A bequest in a will "to the Huntington Memorial Hospital 695 Huntington Avenue, Boston," was properly directed to be paid to the corporation, President and Fellows of Harvard College, to be used for the work in cancer research and treatment formerly carried on at the hospital so designated, where it appeared that, many years before the will was made and the death of the testatrix, a department of that corporation, denominated "The Cancer Commission of Harvard University and Collis P. Huntington Memorial Hospital," had built the hospital at the address stated in the will and that, at about the time of the death of the testatrix, the university, under agreement with the Massachusetts General Hospital, because of the inordinate expense of operation of the cancer hospital as a separate plant, had removed its entire plant and equipment to a section of the Massachusetts General Hospital's plant designated as "Huntington Memorial Hospital," where the university's department carried on the same activities with the same staff of physicians and laboratory assistants as at the Huntington Avenue address, the net cost of the activities being paid by the university from endowment funds given it for research in and treatment of cancer: the hospital named in the will had not ceased to exist and the purpose the testatrix had in view had not failed.
A decree of a Probate Court upon a petition by the executor of a will seeking instructions with relation to the identity of a beneficiary of a legacy in the will properly directed payment of costs and expenses to counsel for the respective claimants out of the residue of the estate and not out of the "fund."
PETITION, filed in the Probate Court for the county of Middlesex on May 5, 1943, for instructions.
The case was heard by Leggat, J.
J. E. Angoff, for next of kin, respondents.
J. M. Russell, (W. C. Piper with him,) for the President and Fellows of Harvard College, respondent.
DOLAN, J. By this petition the executor of the will of
Patience A. Hogan seeks to be instructed whether a legacy bequeathed by the testatrix to the Huntington Memorial Hospital "is now payable to anyone; and, if it is now payable, to whom it shall be paid, and how it shall be applied." The case comes before us on the appeal of certain residuary legatees, who are among the next of kin of the testatrix, from the decree entered by the judge directing the petitioner to pay the legacy in question to the President and Fellows of Harvard College to be used for the work formerly carried on at Huntington Memorial Hospital, and directing that costs and expenses allowed to counsel for the respondents be paid out of the residue of the estate of the testatrix.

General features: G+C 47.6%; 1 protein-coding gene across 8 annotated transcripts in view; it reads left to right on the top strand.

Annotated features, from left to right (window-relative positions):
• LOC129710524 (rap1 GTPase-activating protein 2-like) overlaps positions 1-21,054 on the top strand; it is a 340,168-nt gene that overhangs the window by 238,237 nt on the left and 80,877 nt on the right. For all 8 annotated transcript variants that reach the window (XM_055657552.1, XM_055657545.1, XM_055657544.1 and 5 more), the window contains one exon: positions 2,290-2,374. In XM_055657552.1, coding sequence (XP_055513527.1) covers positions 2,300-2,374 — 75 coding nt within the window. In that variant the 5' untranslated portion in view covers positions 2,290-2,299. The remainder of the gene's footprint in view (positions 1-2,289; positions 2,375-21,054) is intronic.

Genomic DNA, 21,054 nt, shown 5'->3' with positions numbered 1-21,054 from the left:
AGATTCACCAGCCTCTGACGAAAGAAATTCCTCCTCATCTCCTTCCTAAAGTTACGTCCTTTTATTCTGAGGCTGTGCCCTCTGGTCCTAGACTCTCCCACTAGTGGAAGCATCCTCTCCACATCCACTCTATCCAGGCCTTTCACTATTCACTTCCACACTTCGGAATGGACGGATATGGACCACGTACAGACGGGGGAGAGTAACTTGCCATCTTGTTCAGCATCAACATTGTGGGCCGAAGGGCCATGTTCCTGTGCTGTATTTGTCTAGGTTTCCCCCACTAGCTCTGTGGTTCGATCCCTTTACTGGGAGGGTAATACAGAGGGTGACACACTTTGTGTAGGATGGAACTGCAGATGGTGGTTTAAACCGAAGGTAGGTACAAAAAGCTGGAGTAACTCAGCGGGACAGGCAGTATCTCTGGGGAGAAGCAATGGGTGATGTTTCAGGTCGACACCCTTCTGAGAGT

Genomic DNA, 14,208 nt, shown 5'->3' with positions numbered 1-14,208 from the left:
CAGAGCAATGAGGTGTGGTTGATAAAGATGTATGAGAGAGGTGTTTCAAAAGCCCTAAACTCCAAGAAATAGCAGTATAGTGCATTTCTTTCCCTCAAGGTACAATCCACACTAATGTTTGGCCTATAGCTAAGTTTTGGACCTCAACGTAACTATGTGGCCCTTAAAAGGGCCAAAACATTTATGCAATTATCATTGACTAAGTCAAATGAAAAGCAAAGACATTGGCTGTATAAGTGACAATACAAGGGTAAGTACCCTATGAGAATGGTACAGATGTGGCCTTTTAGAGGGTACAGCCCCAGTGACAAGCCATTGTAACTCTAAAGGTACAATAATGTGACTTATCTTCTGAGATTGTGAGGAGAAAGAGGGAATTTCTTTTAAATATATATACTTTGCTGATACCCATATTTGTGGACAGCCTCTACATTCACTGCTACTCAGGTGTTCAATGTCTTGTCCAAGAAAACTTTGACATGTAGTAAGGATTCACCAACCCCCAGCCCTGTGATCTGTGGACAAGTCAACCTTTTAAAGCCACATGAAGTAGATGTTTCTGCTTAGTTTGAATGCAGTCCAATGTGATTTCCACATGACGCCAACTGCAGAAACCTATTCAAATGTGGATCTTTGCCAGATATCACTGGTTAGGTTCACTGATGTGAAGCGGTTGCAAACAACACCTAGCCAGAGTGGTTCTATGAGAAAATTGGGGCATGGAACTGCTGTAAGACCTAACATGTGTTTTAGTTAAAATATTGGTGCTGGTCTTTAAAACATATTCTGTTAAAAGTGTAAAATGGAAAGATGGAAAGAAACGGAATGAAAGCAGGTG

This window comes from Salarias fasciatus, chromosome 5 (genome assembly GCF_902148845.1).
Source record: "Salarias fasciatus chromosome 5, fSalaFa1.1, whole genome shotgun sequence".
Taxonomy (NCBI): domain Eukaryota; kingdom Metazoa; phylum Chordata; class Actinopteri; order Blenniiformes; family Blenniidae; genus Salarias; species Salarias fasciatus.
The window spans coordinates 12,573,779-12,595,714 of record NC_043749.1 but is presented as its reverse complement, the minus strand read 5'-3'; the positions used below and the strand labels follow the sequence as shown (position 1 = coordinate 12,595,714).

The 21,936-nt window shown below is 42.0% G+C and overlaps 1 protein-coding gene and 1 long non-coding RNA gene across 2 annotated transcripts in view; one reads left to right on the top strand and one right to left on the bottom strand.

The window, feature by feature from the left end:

The evidence is reported, but no report of material facts was made by the judge. Material facts disclosed by the evidence may be summed up as follows: Patience A. Hogan died December 5, 1941. Her will, executed in December, 1938, was admitted to probate and the executor was appointed on January 9, 1942. The pertinent provisions of the will are: "After the payment of my just debts and funeral expenses, I give devise and bequeath all the property of which I may die seized or possessed, in the following percentages of all that remains; . . . 23. I give to the Huntington Memorial Hospital 695 Huntington Avenue, Boston, Massachusetts, Six and one quarter (6.25) per cent; . . . Should any of the legatees or devisees named in this will be not living at the time of the probate of this will, I direct that his or her gift go to his or her legal heirs or to the successors of the charitable institution mentioned."